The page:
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Seminars Research Papers

PROGRAMME DETAILS, RESEARCH PAPERS (1-3)

Research Paper 1: To the netherworld and back: a mindfulness-informed therapy journey of recovery from stroke.

This is a case study exploration into the psychotherapeutic work with an ongoing therapy client returning to therapy after suffering a severe stroke. The therapist (author) sought to “re-invent” therapy to adjust to the client’s level of functioning and needs; in particular, bringing in the body dimension into the sessions and relying less on verbal discourse and interpretation.  Mindfulness was thought as a suitable approach and specifically group-based protocols such as MBSR (Kabat-Zinn, 1990) and the MBRfS (Gray 2020) adapted protocol of mindfulness for stroke. The overarching goal was to explore if and how mindfulness practice can be integrated in therapy so as to support the client in meeting challenges and regaining a sense of “wholeness”. Questions emerged such as “how can standard mindfulness practices be adapted for a stroke victim in individual therapy and in which ways can it be helpful ?” “how do I, as a therapist, use mindfulness to cope with my own experience of uncertainty and loss?”. Themes that emerged included holding uncertainty, befriending the “treacherous” body, the two-sided coin of anger and gratitude, grieving, the threshold of the “self that was” and “the self that is yet to be” and embracing change. At the same time, mindfulness practice was used to observe how the therapist was affected by and tacitly responded to the client’s experience, by being a witness to their journey “to the netherworld and back”. The results discussed here include a sense of groundedness and cohesion in the midst of stroke-induced “chaos”; space for grief and for “being lost”; an illumination of positive aspects of the experience which were not noticed previously. At the same time cautions and limitations in the adaptation of the approach in individual therapy will be discussed.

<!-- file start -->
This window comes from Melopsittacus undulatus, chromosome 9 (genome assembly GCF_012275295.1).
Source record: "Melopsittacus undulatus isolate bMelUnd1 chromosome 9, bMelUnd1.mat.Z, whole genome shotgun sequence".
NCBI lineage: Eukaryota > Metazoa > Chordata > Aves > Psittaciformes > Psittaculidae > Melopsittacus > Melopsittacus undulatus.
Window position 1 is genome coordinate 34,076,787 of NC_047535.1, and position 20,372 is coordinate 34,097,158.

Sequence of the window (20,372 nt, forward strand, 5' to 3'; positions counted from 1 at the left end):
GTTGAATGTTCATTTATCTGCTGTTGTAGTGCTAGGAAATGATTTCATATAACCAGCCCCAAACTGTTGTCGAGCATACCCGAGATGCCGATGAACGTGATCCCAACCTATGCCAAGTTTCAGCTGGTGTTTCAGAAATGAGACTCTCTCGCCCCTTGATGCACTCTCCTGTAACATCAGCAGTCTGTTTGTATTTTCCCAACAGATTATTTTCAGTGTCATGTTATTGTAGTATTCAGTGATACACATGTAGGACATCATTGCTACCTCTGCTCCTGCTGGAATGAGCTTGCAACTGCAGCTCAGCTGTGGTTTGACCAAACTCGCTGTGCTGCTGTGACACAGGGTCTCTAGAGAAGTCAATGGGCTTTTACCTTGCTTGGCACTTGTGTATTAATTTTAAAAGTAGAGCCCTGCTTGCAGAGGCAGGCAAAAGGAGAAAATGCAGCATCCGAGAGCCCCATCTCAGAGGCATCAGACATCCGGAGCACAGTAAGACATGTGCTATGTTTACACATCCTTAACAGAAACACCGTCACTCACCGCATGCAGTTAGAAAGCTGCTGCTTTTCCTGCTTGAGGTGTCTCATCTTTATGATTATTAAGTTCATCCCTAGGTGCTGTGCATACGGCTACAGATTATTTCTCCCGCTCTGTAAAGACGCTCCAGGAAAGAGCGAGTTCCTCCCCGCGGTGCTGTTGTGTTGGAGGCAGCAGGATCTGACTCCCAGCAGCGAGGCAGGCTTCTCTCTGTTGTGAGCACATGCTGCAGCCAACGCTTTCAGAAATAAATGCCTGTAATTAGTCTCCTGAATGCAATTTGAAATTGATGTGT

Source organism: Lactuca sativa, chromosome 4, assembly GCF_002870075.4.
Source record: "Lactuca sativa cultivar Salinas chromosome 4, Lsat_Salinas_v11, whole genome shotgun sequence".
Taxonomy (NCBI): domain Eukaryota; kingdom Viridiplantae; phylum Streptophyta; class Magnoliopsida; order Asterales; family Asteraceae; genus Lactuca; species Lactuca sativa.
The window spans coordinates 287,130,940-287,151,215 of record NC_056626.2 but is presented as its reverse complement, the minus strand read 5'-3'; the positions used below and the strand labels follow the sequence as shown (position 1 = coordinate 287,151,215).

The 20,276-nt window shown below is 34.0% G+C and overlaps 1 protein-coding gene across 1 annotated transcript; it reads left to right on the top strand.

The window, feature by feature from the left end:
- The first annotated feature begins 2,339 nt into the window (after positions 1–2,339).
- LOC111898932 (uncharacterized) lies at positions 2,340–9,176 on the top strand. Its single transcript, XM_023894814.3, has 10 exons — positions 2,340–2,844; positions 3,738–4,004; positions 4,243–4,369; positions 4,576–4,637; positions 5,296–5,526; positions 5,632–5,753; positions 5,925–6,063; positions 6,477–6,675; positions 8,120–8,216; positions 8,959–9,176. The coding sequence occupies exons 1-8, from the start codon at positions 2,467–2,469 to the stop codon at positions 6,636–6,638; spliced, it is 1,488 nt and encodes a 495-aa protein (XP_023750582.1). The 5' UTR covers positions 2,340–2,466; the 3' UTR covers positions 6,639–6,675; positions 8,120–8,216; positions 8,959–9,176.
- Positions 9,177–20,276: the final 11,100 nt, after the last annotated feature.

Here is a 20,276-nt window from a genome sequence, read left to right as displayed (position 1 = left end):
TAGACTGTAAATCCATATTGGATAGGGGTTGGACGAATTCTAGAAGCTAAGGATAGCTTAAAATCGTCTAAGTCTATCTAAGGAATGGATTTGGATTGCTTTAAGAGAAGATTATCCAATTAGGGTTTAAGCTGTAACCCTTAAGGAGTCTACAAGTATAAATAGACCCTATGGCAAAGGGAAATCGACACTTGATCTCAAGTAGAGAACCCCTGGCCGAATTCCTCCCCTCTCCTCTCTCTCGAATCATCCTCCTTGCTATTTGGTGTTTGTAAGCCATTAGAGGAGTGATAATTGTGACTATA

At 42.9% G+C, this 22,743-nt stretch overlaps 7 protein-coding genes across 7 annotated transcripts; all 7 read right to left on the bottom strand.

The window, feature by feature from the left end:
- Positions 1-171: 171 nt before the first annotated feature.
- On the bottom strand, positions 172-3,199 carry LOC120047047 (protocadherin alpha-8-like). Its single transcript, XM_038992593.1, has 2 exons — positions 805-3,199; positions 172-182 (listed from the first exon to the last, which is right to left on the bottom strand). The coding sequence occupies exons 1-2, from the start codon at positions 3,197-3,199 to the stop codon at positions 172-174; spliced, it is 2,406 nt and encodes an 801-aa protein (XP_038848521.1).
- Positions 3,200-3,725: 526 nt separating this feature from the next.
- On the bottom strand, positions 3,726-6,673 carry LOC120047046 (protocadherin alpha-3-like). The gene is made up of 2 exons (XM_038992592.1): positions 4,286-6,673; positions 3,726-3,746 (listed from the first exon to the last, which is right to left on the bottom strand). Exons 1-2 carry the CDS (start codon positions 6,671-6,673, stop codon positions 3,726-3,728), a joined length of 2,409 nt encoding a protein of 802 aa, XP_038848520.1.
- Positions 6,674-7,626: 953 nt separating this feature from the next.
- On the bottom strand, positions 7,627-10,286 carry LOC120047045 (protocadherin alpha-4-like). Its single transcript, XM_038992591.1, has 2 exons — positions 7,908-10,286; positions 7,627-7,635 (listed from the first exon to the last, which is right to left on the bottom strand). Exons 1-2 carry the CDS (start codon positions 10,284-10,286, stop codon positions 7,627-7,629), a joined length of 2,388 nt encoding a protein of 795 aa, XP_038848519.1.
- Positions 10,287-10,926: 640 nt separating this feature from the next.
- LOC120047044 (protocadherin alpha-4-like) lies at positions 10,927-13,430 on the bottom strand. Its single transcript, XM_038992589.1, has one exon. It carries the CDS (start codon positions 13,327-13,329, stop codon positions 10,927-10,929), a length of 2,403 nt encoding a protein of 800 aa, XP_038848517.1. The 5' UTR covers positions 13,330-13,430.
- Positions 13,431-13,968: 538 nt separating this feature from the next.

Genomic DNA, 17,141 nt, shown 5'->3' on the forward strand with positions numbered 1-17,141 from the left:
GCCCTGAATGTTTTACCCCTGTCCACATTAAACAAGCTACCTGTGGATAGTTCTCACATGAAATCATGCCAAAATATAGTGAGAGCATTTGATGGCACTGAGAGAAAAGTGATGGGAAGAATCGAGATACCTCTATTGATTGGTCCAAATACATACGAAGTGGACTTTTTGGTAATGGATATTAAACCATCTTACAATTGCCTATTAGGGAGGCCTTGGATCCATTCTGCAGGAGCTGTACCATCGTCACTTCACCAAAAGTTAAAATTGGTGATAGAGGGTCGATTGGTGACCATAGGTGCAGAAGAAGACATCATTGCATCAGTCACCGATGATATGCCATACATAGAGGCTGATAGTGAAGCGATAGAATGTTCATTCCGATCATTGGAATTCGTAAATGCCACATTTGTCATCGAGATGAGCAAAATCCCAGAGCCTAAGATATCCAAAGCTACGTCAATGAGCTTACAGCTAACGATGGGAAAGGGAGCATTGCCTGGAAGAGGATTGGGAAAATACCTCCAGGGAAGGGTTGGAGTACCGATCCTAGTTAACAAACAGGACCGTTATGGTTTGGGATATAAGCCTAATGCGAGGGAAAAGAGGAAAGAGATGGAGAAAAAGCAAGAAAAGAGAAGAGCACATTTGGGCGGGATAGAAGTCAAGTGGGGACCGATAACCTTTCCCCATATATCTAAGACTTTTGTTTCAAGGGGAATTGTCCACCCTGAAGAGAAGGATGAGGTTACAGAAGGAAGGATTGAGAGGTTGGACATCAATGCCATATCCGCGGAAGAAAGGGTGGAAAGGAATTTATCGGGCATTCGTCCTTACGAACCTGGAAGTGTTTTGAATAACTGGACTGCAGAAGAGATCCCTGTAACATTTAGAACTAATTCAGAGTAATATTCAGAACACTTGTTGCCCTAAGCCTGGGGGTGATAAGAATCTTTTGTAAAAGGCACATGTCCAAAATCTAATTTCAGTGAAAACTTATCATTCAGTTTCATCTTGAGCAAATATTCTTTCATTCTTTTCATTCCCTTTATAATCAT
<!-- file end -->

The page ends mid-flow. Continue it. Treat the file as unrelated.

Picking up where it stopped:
Dr Maria Ersi Koliris is a counselling psychologist, clinical supervisor and mindfulness teacher. She has worked as a counselling psychologist in the UK and in Greece with a range of different populations. Since 2004 she runs her own private practice and also teaches Psychology and Counselling in higher education in Greece. In 2007 she developed an active interest in mindfulness and in the way that it can enrich a therapist’s personal and professional life. She carried out her doctoral research on mindfulness for therapists (Post-qualification doctorate in Psychotherapy by Professional studies at Metanoia Institute, London); and has completed teacher trainings in mindfulness-based approaches with the Mindfulness Network/Bangor University. She lives in Athens with her husband, son, cat and dog.